Following up on a promise made in September, a group of states asked a federal court to maintain its oversight of Microsoft through 2012. A 2002 antitrust judgment against Microsoft put the company under the court's oversight; portions of the judgment are due to expire November 12.
California, Connecticut, Iowa, Kansas, Minnesota, Massachusetts, and the District of Columbia -- the so-called California group -- are arguing that if Microsoft is allowed to go back to its anticompetitive behavior, the emerging sector of Web-based applications could be permanently impaired.
Because Microsoft Internet Explorer continues to dominate browser market share, Redmond could stymie technologies such as Google Gears and Adobe AIR, which allow for hybrid online/desktop programs, the California group said.
Chokepoint To Block Web Apps
"Because Web-centric technologies are so dependent on Web browsers and servers for access to consumers, they are particularly susceptible to impediments that Microsoft could interpose were the final judgment to expire now," the filing said.
Microsoft could gain a competitive advantage for its middleware offering, Silverlight, not based on its merits but on Microsoft's ability to control the desktop, the states said.
"Microsoft has the ability -- by virtue of IE's dominance and its resulting control of Web standards -- to use the browser as a chokepoint with respect to consumer access to the Internet-centric technologies that currently represent the most promising nascent platform threats to Windows," the states claimed.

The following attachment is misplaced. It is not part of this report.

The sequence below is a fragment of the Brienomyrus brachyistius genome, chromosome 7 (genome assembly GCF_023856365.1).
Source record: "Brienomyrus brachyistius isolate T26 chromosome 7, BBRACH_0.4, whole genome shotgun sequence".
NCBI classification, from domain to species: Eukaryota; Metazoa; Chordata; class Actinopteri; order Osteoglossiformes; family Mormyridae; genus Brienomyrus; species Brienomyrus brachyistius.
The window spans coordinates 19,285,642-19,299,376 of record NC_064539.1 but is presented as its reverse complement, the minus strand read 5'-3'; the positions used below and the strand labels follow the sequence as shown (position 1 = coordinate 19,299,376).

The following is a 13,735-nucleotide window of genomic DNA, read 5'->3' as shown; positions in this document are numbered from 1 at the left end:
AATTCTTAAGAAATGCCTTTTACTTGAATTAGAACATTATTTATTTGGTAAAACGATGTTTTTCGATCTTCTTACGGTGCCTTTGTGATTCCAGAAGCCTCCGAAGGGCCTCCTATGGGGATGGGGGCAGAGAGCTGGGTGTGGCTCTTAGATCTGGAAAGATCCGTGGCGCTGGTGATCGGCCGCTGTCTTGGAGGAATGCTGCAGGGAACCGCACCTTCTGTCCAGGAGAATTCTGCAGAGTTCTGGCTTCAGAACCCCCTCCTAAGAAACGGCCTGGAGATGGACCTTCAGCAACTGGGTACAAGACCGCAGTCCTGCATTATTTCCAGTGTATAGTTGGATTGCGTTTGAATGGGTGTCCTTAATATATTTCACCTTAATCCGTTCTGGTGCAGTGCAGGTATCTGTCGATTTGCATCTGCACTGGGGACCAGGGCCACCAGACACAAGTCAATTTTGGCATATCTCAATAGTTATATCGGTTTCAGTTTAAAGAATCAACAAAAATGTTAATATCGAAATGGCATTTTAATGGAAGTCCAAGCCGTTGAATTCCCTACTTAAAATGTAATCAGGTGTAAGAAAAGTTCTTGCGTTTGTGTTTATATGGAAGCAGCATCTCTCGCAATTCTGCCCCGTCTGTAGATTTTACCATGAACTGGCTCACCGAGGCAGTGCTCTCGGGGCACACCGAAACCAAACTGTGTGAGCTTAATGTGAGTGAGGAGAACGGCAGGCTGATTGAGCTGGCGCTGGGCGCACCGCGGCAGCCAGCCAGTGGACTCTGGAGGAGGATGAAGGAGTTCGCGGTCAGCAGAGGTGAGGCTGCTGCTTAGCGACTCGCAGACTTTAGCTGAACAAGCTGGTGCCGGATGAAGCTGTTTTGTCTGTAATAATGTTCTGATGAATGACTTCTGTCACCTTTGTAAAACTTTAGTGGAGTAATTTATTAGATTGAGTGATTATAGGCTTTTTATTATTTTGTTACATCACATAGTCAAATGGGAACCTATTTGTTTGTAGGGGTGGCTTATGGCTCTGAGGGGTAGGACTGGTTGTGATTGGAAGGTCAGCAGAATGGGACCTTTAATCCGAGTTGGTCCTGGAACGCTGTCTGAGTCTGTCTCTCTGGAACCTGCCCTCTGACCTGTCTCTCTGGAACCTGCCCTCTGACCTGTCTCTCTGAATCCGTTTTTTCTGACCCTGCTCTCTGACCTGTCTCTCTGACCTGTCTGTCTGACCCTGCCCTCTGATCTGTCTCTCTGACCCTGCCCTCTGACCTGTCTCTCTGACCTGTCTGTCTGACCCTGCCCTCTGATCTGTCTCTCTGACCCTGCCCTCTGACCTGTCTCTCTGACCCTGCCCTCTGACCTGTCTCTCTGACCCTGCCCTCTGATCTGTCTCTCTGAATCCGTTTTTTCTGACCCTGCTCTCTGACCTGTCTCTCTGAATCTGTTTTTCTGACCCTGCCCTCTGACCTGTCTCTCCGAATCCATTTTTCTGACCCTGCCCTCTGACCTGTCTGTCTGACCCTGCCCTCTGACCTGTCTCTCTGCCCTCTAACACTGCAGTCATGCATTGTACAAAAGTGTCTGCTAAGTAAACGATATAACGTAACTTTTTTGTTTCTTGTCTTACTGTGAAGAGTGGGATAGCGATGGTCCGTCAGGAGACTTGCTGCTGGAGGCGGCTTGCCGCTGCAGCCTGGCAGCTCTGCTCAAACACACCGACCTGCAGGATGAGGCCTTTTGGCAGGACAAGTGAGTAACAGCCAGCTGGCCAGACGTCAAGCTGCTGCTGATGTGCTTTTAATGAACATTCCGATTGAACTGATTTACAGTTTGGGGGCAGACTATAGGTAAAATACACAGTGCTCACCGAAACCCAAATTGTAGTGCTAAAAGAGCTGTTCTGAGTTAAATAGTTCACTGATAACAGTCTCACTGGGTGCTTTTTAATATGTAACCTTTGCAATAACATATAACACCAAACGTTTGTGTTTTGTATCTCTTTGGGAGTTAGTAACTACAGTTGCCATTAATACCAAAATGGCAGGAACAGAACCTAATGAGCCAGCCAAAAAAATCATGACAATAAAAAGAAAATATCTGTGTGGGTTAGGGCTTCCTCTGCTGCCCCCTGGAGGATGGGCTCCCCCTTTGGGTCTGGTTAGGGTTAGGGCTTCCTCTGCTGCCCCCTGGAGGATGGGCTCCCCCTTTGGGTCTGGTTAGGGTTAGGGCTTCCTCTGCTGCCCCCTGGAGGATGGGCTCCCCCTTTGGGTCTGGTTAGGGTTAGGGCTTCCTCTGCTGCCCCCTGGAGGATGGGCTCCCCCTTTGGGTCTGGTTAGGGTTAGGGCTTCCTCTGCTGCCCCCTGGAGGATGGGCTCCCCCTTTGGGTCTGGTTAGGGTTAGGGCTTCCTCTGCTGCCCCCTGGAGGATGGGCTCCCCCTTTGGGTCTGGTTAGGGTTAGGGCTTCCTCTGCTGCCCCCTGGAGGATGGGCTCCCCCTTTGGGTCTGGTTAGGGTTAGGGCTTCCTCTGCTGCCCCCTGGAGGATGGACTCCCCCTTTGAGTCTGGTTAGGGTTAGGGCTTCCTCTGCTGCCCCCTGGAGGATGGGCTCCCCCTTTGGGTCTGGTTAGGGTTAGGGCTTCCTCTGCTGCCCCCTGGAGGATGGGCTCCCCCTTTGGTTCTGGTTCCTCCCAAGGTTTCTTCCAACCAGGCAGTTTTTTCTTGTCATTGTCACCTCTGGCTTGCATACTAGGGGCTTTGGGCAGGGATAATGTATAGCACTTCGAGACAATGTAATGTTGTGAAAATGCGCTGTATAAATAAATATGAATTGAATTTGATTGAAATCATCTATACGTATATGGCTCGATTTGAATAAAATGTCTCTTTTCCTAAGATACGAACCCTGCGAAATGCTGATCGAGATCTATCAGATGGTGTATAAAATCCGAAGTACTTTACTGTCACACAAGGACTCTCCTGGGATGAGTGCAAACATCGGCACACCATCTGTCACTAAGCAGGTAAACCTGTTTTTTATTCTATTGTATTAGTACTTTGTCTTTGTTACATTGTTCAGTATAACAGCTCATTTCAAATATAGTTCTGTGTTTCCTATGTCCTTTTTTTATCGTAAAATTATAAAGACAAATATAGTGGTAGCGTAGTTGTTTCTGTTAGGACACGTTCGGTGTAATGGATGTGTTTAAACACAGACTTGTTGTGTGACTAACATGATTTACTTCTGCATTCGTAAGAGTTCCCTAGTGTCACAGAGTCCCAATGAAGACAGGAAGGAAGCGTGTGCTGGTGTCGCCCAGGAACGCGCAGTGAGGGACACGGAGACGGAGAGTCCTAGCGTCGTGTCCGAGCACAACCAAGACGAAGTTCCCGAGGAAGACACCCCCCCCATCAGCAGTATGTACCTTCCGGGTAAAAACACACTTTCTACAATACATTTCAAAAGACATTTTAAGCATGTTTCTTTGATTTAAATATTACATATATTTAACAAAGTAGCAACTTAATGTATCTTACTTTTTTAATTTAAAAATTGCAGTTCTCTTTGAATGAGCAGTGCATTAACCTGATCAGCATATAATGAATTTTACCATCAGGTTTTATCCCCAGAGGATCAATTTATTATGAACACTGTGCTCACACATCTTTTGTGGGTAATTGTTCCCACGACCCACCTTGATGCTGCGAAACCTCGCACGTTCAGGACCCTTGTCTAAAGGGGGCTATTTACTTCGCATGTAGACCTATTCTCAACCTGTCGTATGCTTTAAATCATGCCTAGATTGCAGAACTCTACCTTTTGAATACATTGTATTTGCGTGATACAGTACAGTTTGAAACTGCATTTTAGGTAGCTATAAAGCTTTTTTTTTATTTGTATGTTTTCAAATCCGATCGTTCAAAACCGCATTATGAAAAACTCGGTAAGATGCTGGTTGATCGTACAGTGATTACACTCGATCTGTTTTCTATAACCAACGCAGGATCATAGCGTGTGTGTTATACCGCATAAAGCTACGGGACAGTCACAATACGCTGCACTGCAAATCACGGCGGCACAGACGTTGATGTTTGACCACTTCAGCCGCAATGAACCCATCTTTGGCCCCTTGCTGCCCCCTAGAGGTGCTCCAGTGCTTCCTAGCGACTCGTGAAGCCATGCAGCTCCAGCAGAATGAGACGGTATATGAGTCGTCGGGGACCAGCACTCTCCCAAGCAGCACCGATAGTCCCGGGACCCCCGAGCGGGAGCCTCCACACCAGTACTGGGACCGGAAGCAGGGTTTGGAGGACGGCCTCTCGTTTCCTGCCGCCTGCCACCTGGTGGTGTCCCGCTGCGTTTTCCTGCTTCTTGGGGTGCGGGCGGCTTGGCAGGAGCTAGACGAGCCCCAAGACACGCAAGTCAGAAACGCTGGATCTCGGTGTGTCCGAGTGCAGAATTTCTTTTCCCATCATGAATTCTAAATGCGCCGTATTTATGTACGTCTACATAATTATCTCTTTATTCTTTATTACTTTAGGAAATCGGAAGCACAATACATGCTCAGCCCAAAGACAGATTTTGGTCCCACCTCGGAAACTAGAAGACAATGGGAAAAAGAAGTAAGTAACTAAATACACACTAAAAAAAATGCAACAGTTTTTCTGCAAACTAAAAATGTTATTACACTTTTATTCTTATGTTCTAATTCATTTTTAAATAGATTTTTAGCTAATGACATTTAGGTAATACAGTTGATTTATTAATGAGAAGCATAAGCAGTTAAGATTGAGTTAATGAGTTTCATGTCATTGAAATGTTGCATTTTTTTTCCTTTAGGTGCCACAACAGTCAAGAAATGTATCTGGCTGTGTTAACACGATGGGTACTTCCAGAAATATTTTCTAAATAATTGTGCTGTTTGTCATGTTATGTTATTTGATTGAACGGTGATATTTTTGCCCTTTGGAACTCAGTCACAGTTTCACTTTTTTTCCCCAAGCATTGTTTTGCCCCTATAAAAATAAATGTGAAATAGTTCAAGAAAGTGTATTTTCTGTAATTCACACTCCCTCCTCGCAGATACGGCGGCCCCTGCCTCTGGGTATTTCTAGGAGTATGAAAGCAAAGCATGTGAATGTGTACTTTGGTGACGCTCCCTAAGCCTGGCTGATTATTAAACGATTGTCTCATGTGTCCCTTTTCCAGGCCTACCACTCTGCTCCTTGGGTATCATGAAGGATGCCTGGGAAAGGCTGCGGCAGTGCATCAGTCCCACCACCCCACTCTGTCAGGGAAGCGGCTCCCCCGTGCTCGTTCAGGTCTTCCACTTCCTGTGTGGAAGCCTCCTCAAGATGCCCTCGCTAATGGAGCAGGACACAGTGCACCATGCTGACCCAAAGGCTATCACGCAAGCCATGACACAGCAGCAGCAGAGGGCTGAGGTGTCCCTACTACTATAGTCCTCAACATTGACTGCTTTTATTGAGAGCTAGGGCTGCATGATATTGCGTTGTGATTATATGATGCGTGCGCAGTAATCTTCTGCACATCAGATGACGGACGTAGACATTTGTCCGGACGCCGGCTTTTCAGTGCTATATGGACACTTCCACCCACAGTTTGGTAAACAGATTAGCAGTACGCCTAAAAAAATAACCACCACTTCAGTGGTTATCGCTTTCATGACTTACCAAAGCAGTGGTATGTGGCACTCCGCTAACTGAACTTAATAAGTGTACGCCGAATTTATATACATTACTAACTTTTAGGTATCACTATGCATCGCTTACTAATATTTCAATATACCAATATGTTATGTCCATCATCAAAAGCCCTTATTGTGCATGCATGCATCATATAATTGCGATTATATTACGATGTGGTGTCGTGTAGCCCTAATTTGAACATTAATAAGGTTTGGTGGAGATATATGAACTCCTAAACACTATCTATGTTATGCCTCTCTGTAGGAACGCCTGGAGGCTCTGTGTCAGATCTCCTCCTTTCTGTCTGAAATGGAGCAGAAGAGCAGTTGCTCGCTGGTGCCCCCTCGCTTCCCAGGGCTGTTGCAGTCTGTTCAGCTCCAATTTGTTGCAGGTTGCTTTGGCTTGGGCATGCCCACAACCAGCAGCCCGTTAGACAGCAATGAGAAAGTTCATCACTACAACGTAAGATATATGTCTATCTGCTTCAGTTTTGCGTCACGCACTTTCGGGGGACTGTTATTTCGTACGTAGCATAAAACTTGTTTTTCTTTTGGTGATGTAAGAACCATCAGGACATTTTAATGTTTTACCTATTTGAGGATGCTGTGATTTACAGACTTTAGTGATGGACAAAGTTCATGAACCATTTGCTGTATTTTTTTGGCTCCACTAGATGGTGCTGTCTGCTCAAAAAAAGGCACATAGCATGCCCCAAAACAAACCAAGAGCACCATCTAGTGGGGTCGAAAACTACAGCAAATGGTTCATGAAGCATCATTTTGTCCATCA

Is Silverlight the Next Search?
"Many of the 'new' or 'emerging' technologies cited by Microsoft's experts are dependent on a 'standards-based' browser to access computing functionality delivered by servers. For the vast majority of PCs, that browser is IE," the states said.
"Should the Final Judgment expire now, Microsoft has the power to tilt the playing field towards its own technology, Silverlight," the filing went on to say. "Were Microsoft to favor Silverlight in Windows 7 like it did its desktop search technology in the initial Vista release -- and as it could absent the protections of the Final Judgment -- the platform threat of competing products like Gears and AIR could be severely compromised."
Richard Blumenthal, the Connecticut attorney general, was quoted by various news outlets as saying that the "stark and irrefutable fact" is that competition is less robust than it should be. "Extending the judgment really does no harm and holds the promise of a lot of good," he said.
Has Decree Done Its Job?
"We believe, and the Department of Justice has stated, the consent decree has served its purpose, ending practices the courts found were anticompetitive, and providing additional legal remedies as well," Jack Evans, a spokesperson for Microsoft, was widely quoted as saying.
Federal regulators and attorneys general from New York, Louisiana, Maryland, Ohio, and Wisconsin told U.S. District Court Judge Colleen Kollar-Kotelly that the 2002 consent decree had done its job.
In a filing in August, Microsoft said the decree was never meant to accomplish specific shifts in market share, just to stop anticompetitive practices. The decree was not designed to "override choices made by consumers" or "to reduce Microsoft's share of PC operating systems to any particular level."
The judge is expected to rule on the extension request on November 6, when a status hearing on the case is scheduled.